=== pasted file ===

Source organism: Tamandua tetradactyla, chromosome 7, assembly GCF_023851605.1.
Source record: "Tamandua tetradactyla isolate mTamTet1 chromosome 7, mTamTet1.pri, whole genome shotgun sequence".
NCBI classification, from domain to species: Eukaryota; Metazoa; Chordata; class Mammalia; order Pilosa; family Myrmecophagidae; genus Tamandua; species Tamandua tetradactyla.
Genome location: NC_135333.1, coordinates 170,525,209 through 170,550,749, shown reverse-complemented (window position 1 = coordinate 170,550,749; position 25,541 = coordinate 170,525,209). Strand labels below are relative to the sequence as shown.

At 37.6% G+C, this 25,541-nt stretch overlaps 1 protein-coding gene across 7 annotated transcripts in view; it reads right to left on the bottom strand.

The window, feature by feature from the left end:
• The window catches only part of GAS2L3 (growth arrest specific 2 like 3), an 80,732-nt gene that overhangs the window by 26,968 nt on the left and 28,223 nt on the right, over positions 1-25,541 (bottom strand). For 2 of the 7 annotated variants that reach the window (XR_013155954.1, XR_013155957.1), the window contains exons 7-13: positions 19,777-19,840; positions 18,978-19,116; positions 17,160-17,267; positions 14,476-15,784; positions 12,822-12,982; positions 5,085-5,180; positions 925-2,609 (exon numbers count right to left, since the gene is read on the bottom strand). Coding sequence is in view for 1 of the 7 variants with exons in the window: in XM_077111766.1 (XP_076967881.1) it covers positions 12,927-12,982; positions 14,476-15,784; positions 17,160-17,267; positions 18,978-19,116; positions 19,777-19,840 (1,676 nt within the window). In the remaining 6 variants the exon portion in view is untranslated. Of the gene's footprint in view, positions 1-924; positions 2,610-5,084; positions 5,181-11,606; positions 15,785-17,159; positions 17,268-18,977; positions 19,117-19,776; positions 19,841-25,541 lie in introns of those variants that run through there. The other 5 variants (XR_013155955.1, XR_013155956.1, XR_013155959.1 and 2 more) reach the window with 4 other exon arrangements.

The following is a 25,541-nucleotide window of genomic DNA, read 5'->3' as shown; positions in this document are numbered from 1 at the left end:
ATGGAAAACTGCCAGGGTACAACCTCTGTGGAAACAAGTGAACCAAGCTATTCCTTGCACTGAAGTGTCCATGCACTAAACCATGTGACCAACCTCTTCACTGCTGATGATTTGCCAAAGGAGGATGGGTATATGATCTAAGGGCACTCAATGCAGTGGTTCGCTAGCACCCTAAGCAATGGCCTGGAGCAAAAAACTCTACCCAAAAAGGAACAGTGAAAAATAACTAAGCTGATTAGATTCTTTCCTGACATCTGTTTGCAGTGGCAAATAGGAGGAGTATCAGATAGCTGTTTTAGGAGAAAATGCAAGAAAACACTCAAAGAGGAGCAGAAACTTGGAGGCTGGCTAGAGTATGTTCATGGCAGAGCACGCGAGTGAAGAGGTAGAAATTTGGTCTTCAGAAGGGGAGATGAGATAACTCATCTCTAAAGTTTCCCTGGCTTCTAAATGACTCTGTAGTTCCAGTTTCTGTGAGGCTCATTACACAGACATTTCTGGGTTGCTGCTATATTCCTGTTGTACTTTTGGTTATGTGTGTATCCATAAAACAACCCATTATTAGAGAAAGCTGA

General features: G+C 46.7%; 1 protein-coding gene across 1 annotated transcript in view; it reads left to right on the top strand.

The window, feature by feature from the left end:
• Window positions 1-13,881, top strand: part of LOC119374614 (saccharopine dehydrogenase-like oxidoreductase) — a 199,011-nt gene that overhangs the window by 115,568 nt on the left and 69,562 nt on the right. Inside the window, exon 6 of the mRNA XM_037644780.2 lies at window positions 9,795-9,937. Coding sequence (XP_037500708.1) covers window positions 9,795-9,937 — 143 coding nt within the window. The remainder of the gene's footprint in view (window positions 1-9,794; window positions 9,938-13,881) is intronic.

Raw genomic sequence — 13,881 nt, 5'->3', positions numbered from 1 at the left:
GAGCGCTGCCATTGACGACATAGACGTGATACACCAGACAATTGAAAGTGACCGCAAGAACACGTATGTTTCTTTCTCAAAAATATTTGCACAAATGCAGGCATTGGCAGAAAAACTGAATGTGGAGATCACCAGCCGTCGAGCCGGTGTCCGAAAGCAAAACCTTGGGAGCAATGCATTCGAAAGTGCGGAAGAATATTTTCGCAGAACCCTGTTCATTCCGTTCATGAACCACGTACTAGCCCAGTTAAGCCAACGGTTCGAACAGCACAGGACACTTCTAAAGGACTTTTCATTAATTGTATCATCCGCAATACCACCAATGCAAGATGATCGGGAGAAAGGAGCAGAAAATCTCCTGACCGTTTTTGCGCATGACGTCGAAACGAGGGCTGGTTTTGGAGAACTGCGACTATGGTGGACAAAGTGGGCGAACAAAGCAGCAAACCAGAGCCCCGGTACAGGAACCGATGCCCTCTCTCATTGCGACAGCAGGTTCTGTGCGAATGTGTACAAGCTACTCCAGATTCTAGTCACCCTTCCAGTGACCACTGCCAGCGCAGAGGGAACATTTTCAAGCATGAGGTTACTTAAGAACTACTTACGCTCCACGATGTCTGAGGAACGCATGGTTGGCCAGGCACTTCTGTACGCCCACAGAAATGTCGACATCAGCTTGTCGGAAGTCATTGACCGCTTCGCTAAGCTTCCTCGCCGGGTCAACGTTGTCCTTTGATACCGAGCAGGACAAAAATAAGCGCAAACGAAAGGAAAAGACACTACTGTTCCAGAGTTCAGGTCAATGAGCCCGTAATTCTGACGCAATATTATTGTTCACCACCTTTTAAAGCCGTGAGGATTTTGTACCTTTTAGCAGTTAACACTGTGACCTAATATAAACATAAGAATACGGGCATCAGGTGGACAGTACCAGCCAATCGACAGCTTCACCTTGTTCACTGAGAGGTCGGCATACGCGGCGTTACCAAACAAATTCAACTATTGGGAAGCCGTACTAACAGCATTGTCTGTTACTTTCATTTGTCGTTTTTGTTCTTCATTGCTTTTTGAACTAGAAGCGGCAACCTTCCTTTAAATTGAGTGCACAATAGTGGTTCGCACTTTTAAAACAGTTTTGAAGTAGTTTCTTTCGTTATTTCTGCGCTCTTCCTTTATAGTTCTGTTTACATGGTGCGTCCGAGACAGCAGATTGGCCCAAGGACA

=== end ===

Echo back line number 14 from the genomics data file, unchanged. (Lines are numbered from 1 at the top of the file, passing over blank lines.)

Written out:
GAGCGCTGCCATTGACGACATAGACGTGATACACCAGACAATTGAAAGTGACCGCAAGAACACGTATGTTTCTTTCTCAAAAATATTTGCACAAATGCAGGCATTGGCAGAAAAACTGAATGTGGAGATCACCAGCCGTCGAGCCGGTGTCCGAAAGCAAAACCTTGGGAGCAATGCATTCGAAAGTGCGGAAGAATATTTTCGCAGAACCCTGTTCATTCCGTTCATGAACCACGTACTAGCCCAGTTAAGCCAACGGTTCGAACAGCACAGGACACTTCTAAAGGACTTTTCATTAATTGTATCATCCGCAATACCACCAATGCAAGATGATCGGGAGAAAGGAGCAGAAAATCTCCTGACCGTTTTTGCGCATGACGTCGAAACGAGGGCTGGTTTTGGAGAACTGCGACTATGGTGGACAAAGTGGGCGAACAAAGCAGCAAACCAGAGCCCCGGTACAGGAACCGATGCCCTCTCTCATTGCGACAGCAGGTTCTGTGCGAATGTGTACAAGCTACTCCAGATTCTAGTCACCCTTCCAGTGACCACTGCCAGCGCAGAGGGAACATTTTCAAGCATGAGGTTACTTAAGAACTACTTACGCTCCACGATGTCTGAGGAACGCATGGTTGGCCAGGCACTTCTGTACGCCCACAGAAATGTCGACATCAGCTTGTCGGAAGTCATTGACCGCTTCGCTAAGCTTCCTCGCCGGGTCAACGTTGTCCTTTGATACCGAGCAGGACAAAAATAAGCGCAAACGAAAGGAAAAGACACTACTGTTCCAGAGTTCAGGTCAATGAGCCCGTAATTCTGACGCAATATTATTGTTCACCACCTTTTAAAGCCGTGAGGATTTTGTACCTTTTAGCAGTTAACACTGTGACCTAATATAAACATAAGAATACGGGCATCAGGTGGACAGTACCAGCCAATCGACAGCTTCACCTTGTTCACTGAGAGGTCGGCATACGCGGCGTTACCAAACAAATTCAACTATTGGGAAGCCGTACTAACAGCATTGTCTGTTACTTTCATTTGTCGTTTTTGTTCTTCATTGCTTTTTGAACTAGAAGCGGCAACCTTCCTTTAAATTGAGTGCACAATAGTGGTTCGCACTTTTAAAACAGTTTTGAAGTAGTTTCTTTCGTTATTTCTGCGCTCTTCCTTTATAGTTCTGTTTACATGGTGCGTCCGAGACAGCAGATTGGCCCAAGGACA